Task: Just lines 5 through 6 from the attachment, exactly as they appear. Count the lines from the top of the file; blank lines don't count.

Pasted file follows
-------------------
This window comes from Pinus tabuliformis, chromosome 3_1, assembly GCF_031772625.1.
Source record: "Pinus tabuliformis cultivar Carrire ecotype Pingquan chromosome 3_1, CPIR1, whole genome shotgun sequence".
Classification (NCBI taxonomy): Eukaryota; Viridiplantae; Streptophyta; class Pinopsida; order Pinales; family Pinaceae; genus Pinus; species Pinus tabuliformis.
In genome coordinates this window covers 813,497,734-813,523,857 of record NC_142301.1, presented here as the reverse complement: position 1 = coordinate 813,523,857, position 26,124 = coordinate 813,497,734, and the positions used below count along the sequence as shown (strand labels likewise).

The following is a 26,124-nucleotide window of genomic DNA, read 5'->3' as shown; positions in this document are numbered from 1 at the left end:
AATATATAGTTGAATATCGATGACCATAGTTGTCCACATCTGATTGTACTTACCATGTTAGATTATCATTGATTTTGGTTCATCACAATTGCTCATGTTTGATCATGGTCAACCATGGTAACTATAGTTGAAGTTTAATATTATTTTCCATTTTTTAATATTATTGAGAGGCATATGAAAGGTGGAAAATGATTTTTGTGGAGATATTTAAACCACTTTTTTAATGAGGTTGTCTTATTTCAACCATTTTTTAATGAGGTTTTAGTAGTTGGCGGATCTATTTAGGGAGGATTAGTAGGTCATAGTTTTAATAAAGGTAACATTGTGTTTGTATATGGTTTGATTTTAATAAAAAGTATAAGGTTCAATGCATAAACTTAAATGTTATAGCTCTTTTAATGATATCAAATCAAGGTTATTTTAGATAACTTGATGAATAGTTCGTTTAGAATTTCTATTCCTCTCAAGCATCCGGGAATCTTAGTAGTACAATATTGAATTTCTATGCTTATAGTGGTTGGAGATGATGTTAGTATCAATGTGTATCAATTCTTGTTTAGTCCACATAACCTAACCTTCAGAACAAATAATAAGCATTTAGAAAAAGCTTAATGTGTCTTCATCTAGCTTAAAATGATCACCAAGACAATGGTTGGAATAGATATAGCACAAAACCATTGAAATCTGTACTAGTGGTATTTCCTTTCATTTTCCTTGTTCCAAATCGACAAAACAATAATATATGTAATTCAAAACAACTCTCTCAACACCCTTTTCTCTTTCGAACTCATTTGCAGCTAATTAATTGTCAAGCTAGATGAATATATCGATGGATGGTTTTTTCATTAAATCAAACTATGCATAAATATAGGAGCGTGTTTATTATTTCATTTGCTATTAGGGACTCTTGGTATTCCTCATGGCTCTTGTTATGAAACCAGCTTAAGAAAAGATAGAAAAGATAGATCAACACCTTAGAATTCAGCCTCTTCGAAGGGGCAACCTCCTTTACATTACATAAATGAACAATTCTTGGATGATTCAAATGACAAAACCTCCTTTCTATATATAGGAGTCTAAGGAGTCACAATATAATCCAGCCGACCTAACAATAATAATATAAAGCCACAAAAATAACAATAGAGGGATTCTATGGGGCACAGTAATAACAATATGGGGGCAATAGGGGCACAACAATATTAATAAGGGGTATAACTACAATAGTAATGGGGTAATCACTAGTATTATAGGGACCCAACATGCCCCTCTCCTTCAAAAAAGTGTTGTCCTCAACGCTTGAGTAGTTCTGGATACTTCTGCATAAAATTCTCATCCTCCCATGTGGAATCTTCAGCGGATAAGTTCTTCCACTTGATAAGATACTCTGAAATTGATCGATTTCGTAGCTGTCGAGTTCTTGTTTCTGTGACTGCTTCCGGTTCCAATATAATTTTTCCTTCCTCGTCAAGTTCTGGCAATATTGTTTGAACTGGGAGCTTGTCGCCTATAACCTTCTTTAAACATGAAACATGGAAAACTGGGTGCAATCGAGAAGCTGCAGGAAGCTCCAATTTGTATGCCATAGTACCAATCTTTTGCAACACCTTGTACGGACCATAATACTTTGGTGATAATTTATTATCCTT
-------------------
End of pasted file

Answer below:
The following is a 26,124-nucleotide window of genomic DNA, read 5'->3' as shown; positions in this document are numbered from 1 at the left end:
AATATATAGTTGAATATCGATGACCATAGTTGTCCACATCTGATTGTACTTACCATGTTAGATTATCATTGATTTTGGTTCATCACAATTGCTCATGTTTGATCATGGTCAACCATGGTAACTATAGTTGAAGTTTAATATTATTTTCCATTTTTTAATATTATTGAGAGGCATATGAAAGGTGGAAAATGATTTTTGTGGAGATATTTAAACCACTTTTTTAATGAGGTTGTCTTATTTCAACCATTTTTTAATGAGGTTTTAGTAGTTGGCGGATCTATTTAGGGAGGATTAGTAGGTCATAGTTTTAATAAAGGTAACATTGTGTTTGTATATGGTTTGATTTTAATAAAAAGTATAAGGTTCAATGCATAAACTTAAATGTTATAGCTCTTTTAATGATATCAAATCAAGGTTATTTTAGATAACTTGATGAATAGTTCGTTTAGAATTTCTATTCCTCTCAAGCATCCGGGAATCTTAGTAGTACAATATTGAATTTCTATGCTTATAGTGGTTGGAGATGATGTTAGTATCAATGTGTATCAATTCTTGTTTAGTCCACATAACCTAACCTTCAGAACAAATAATAAGCATTTAGAAAAAGCTTAATGTGTCTTCATCTAGCTTAAAATGATCACCAAGACAATGGTTGGAATAGATATAGCACAAAACCATTGAAATCTGTACTAGTGGTATTTCCTTTCATTTTCCTTGTTCCAAATCGACAAAACAATAATATATGTAATTCAAAACAACTCTCTCAACACCCTTTTCTCTTTCGAACTCATTTGCAGCTAATTAATTGTCAAGCTAGATGAATATATCGATGGATGGTTTTTTCATTAAATCAAACTATGCATAAATATAGGAGCGTGTTTATTATTTCATTTGCTATTAGGGACTCTTGGTATTCCTCATGGCTCTTGTTATGAAACCAGCTTAAGAAAAGATAGAAAAGATAGATCAACACCTTAGAATTCAGCCTCTTCGAAGGGGCAACCTCCTTTACATTACATAAATGAACAATTCTTGGATGATTCAAATGACAAAACCTCCTTTCTATATATAGGAGTCTAAGGAGTCACAATATAATCCAGCCGACCTAACAATAATAATATAAAGCCACAAAAATAACAATAGAGGGATTCTATGGGGCACAGTAATAACAATATGGGGGCAATAGGGGCACAACAATATTAATAAGGGGTATAACTACAATAGTAATGGGGTAATCACTAGTATTATAGGGACCCAACATGCCCCTCTCCTTCAAAAAAGTGTTGTCCTCAACGCTTGAGTAGTTCTGGATACTTCTGCATAAAATTCTCATCCTCCCATGTGGAATCTTCAGCGGATAAGTTCTTCCACTTGATAAGATACTCTGAAATTGATCGATTTCGTAGCTGTCGAGTTCTTGTTTCTGTGACTGCTTCCGGTTCCAATATAATTTTTCCTTCCTCGTCAAGTTCTGGCAATATTGTTTGAACTGGGAGCTTGTCGCCTATAACCTTCTTTAAACATGAAACATGGAAAACTGGGTGCAATCGAGAAGCTGCAGGAAGCTCCAATTTGTATGCCATAGTACCAATCTTTTGCAACACCTTGTACGGACCATAATACTTTGGTGATAATTTATTATCCTT